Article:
The OBR rebukes Cameron for claiming that austerity has not hit growth

"Tax increases and spending cuts reduce economic growth", Office for Budget Responsibility head tells Cameron in letter.

In his "there is no alternative" speech on the economy yesterday, David Cameron confidently declared that the Office for Budget Responsibility had shown that the coalition's austerity measures have not harmed growth.

As the independent Office for Budget Responsibility has made clear…

…growth has been depressed by the financial crisis…

…the problems in the Eurozone…

…and a 60 per cent rise in oil prices between August 2010 and April 2011.

They are absolutely clear that the deficit reduction plan is not responsible.

In fact, quite the opposite.

But it turns out that the OBR doesn't think that at all. In a notable assertion of his independence, Robert Chote, the watchdog's head, has just written to the Prime Minister correcting the record.

Chote writes:

For the avoidance of doubt, I think it is important to point out that every forecast published by the OBR since the June 2010 Budget has incorporated the widely held assumption that tax increases and spending cuts reduce economic growth in the short term.

He reminds Cameron that the OBR's multipliers assume that "every £100 of fiscal consolidation measures reduce GDP in that year by around £100 for capital spending cuts, £60 for welfare and public services, £35 for increases in the VAT rate and £30 for income tax and National Insurance increases". Fiscal consolidation is estimated to have reduced GDP by 1.4 per cent in 2011-12 alone.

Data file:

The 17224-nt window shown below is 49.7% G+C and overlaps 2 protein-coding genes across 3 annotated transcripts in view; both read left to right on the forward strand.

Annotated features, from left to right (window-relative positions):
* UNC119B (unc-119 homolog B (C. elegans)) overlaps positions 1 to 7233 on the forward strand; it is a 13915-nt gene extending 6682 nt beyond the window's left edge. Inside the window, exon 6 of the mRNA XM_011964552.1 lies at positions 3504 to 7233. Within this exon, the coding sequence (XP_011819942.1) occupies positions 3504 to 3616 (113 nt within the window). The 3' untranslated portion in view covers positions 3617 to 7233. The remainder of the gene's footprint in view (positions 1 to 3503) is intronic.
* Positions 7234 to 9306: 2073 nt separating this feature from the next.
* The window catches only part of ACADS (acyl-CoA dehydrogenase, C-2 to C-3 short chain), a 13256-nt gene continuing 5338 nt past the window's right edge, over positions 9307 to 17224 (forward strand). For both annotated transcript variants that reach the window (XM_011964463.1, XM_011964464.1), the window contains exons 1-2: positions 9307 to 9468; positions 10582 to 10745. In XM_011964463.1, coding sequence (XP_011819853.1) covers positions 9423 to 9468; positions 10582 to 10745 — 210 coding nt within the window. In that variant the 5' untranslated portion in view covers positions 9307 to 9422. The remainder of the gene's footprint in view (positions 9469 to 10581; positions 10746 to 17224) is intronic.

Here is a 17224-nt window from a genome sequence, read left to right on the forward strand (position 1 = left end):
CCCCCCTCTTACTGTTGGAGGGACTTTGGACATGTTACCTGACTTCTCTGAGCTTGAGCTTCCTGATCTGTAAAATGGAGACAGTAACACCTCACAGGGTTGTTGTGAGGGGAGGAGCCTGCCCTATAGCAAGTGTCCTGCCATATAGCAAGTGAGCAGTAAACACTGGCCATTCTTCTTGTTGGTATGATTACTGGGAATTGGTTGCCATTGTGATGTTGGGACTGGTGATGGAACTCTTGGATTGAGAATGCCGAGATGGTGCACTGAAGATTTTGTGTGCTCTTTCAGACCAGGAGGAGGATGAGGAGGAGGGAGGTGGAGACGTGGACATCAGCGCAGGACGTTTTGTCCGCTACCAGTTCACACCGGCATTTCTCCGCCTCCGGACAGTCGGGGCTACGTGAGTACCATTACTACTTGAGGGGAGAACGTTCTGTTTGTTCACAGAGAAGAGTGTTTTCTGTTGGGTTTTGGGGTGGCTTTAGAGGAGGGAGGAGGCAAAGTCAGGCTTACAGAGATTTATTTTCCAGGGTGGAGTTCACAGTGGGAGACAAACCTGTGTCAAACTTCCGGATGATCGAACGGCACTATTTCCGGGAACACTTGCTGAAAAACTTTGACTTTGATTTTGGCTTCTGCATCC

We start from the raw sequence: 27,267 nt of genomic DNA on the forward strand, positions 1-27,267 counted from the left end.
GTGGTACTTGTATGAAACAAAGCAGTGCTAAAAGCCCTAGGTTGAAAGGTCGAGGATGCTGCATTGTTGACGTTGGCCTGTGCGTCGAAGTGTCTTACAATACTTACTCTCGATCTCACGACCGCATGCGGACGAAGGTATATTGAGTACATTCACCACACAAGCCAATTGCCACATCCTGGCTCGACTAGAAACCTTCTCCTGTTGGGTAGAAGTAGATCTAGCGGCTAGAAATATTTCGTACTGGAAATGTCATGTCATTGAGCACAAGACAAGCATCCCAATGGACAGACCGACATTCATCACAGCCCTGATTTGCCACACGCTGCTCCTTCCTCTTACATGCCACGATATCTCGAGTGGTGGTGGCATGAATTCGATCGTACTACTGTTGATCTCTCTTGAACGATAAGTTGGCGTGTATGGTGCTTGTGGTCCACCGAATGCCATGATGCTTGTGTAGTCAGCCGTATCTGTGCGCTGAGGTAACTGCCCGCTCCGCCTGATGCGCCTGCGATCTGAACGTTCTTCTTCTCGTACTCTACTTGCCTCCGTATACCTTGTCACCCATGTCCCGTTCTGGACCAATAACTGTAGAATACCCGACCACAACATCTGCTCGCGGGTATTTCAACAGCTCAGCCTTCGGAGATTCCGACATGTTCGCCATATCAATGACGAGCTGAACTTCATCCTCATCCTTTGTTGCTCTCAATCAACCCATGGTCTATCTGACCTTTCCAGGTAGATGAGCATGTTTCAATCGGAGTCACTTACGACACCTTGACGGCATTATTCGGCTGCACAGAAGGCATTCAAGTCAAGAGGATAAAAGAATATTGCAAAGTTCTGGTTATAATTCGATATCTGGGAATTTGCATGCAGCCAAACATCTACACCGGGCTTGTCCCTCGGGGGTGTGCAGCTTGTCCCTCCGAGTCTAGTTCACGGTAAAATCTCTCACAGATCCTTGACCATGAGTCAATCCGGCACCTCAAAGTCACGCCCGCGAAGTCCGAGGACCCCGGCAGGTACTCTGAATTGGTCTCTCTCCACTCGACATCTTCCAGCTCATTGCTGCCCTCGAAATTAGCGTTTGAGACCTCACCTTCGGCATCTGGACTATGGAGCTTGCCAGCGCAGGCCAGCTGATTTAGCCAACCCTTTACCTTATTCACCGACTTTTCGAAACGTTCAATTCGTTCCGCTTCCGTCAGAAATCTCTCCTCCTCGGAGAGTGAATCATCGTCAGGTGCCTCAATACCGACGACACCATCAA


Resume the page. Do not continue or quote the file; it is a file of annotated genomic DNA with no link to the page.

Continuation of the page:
Chote adds that the OBR believes that weaker-than-expected growth is most likely due to higher inflation, deteriorating export markets and the recession in the eurozone. But he emphasises that this doesn't mean Cameron can claim that austerity has not hit growth, let alone that it has had "the opposite" effect (does he still believe in expansionary fiscal contraction?)

The OBR's original forecasts were premised on the assumption that spending cuts and tax rises depress output, even if subsequent downgrades have been largely attributed to other factors. As Chote puts it, "we believe that fiscal consolidation measures have reduced economic growth over the past couple of years, but we are not yet persuaded that they have done so by more than the multipliers we use would suggest."

In other words, Cameron was wrong. And the independent (no scare quotes required) OBR deserves credit for pointing out as much. But if, in addition to making growth forecasts, the OBR is going to start fact-checking Cameron's speeches, it will have its work cut out.

Just a month ago, as Staggers readers will recall, the PM was rebuked by the UK Statistics Authority for falsely claiming in a Conservative Party political broadcast that the coalition "was paying down Britain’s debts".

You can read Chote's letter in full below.

Letter From Robert Chote to Prime Minister

David Cameron delivers his speech on the economy during a visit to precision grinding engineers Cinetic Landis Ltd on March 7, 2013 in Keighley. Photograph: Getty Images.

George Eaton is political editor of the New Statesman.

European People's Party via Creative Commons
Show Hide image

Ansbach puts Europe's bravest politician under pressure

Angela Merkel must respond to a series of tragedies and criticisms of her refugee policy.